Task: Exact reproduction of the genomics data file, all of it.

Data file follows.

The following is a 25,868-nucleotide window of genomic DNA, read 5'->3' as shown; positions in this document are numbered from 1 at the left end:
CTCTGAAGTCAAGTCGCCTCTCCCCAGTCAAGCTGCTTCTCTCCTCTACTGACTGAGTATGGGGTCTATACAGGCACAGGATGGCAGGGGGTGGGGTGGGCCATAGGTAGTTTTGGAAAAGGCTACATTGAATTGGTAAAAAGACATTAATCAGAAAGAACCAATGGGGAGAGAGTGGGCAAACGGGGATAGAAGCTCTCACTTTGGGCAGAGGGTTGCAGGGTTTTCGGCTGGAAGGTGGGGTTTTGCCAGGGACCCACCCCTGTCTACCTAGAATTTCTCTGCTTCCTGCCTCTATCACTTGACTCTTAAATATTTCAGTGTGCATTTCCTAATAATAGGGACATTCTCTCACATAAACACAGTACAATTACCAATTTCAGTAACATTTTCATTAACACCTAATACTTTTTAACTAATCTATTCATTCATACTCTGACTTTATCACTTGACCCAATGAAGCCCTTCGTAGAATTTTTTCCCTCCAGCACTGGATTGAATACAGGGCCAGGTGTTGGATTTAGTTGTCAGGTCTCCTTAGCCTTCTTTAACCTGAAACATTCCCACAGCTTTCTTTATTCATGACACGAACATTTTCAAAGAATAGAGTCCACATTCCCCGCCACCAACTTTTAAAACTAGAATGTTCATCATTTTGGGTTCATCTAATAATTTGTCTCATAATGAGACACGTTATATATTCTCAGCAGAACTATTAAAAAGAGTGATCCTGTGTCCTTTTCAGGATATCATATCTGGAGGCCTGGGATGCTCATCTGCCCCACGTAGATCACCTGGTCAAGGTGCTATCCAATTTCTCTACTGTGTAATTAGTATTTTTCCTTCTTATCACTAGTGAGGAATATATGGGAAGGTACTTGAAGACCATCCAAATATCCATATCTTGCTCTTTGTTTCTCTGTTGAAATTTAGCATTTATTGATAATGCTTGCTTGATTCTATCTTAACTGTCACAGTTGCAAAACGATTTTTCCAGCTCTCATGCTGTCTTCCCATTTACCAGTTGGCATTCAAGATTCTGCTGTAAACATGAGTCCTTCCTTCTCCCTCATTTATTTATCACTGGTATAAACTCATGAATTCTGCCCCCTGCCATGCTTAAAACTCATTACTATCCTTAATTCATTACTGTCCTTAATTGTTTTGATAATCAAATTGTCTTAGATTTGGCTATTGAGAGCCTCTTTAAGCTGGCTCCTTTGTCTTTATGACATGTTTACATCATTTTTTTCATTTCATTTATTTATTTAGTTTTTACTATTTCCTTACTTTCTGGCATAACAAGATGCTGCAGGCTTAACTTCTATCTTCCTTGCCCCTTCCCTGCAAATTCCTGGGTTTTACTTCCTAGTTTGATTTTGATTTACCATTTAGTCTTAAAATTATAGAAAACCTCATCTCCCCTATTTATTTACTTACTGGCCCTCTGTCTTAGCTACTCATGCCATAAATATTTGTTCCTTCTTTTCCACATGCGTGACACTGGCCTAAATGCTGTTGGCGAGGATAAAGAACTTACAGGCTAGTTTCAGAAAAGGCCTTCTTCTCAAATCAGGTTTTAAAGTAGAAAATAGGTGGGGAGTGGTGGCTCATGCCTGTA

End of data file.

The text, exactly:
The following is a 25,868-nucleotide window of genomic DNA, read 5'->3' as shown; positions in this document are numbered from 1 at the left end:
CTCTGAAGTCAAGTCGCCTCTCCCCAGTCAAGCTGCTTCTCTCCTCTACTGACTGAGTATGGGGTCTATACAGGCACAGGATGGCAGGGGGTGGGGTGGGCCATAGGTAGTTTTGGAAAAGGCTACATTGAATTGGTAAAAAGACATTAATCAGAAAGAACCAATGGGGAGAGAGTGGGCAAACGGGGATAGAAGCTCTCACTTTGGGCAGAGGGTTGCAGGGTTTTCGGCTGGAAGGTGGGGTTTTGCCAGGGACCCACCCCTGTCTACCTAGAATTTCTCTGCTTCCTGCCTCTATCACTTGACTCTTAAATATTTCAGTGTGCATTTCCTAATAATAGGGACATTCTCTCACATAAACACAGTACAATTACCAATTTCAGTAACATTTTCATTAACACCTAATACTTTTTAACTAATCTATTCATTCATACTCTGACTTTATCACTTGACCCAATGAAGCCCTTCGTAGAATTTTTTCCCTCCAGCACTGGATTGAATACAGGGCCAGGTGTTGGATTTAGTTGTCAGGTCTCCTTAGCCTTCTTTAACCTGAAACATTCCCACAGCTTTCTTTATTCATGACACGAACATTTTCAAAGAATAGAGTCCACATTCCCCGCCACCAACTTTTAAAACTAGAATGTTCATCATTTTGGGTTCATCTAATAATTTGTCTCATAATGAGACACGTTATATATTCTCAGCAGAACTATTAAAAAGAGTGATCCTGTGTCCTTTTCAGGATATCATATCTGGAGGCCTGGGATGCTCATCTGCCCCACGTAGATCACCTGGTCAAGGTGCTATCCAATTTCTCTACTGTGTAATTAGTATTTTTCCTTCTTATCACTAGTGAGGAATATATGGGAAGGTACTTGAAGACCATCCAAATATCCATATCTTGCTCTTTGTTTCTCTGTTGAAATTTAGCATTTATTGATAATGCTTGCTTGATTCTATCTTAACTGTCACAGTTGCAAAACGATTTTTCCAGCTCTCATGCTGTCTTCCCATTTACCAGTTGGCATTCAAGATTCTGCTGTAAACATGAGTCCTTCCTTCTCCCTCATTTATTTATCACTGGTATAAACTCATGAATTCTGCCCCCTGCCATGCTTAAAACTCATTACTATCCTTAATTCATTACTGTCCTTAATTGTTTTGATAATCAAATTGTCTTAGATTTGGCTATTGAGAGCCTCTTTAAGCTGGCTCCTTTGTCTTTATGACATGTTTACATCATTTTTTTCATTTCATTTATTTATTTAGTTTTTACTATTTCCTTACTTTCTGGCATAACAAGATGCTGCAGGCTTAACTTCTATCTTCCTTGCCCCTTCCCTGCAAATTCCTGGGTTTTACTTCCTAGTTTGATTTTGATTTACCATTTAGTCTTAAAATTATAGAAAACCTCATCTCCCCTATTTATTTACTTACTGGCCCTCTGTCTTAGCTACTCATGCCATAAATATTTGTTCCTTCTTTTCCACATGCGTGACACTGGCCTAAATGCTGTTGGCGAGGATAAAGAACTTACAGGCTAGTTTCAGAAAAGGCCTTCTTCTCAAATCAGGTTTTAAAGTAGAAAATAGGTGGGGAGTGGTGGCTCATGCCTGTA